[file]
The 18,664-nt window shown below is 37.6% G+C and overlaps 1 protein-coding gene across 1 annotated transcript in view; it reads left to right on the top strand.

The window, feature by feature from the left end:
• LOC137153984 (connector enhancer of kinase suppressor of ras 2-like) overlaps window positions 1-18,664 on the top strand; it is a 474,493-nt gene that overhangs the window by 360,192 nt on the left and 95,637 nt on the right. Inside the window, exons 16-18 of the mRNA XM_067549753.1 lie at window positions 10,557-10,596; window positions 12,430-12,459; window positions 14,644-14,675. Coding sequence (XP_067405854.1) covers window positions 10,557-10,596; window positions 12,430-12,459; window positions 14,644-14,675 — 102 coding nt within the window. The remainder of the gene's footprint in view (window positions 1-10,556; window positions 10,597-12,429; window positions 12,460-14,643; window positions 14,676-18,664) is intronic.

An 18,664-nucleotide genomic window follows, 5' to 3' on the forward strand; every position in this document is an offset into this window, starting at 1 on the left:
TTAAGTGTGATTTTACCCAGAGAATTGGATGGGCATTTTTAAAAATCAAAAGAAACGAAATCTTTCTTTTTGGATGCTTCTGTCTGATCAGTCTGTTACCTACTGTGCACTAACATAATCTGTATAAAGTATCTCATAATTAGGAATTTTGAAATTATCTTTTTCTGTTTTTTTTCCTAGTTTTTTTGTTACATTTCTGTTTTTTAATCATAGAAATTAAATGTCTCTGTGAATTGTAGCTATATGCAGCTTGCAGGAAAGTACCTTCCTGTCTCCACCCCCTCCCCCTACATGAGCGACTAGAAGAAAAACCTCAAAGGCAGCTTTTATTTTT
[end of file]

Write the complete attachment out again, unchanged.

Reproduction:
The 18,664-nt window shown below is 37.6% G+C and overlaps 1 protein-coding gene across 1 annotated transcript in view; it reads left to right on the top strand.

The window, feature by feature from the left end:
• LOC137153984 (connector enhancer of kinase suppressor of ras 2-like) overlaps window positions 1-18,664 on the top strand; it is a 474,493-nt gene that overhangs the window by 360,192 nt on the left and 95,637 nt on the right. Inside the window, exons 16-18 of the mRNA XM_067549753.1 lie at window positions 10,557-10,596; window positions 12,430-12,459; window positions 14,644-14,675. Coding sequence (XP_067405854.1) covers window positions 10,557-10,596; window positions 12,430-12,459; window positions 14,644-14,675 — 102 coding nt within the window. The remainder of the gene's footprint in view (window positions 1-10,556; window positions 10,597-12,429; window positions 12,460-14,643; window positions 14,676-18,664) is intronic.

An 18,664-nucleotide genomic window follows, 5' to 3' on the forward strand; every position in this document is an offset into this window, starting at 1 on the left:
TTAAGTGTGATTTTACCCAGAGAATTGGATGGGCATTTTTAAAAATCAAAAGAAACGAAATCTTTCTTTTTGGATGCTTCTGTCTGATCAGTCTGTTACCTACTGTGCACTAACATAATCTGTATAAAGTATCTCATAATTAGGAATTTTGAAATTATCTTTTTCTGTTTTTTTTCCTAGTTTTTTTGTTACATTTCTGTTTTTTAATCATAGAAATTAAATGTCTCTGTGAATTGTAGCTATATGCAGCTTGCAGGAAAGTACCTTCCTGTCTCCACCCCCTCCCCCTACATGAGCGACTAGAAGAAAAACCTCAAAGGCAGCTTTTATTTTT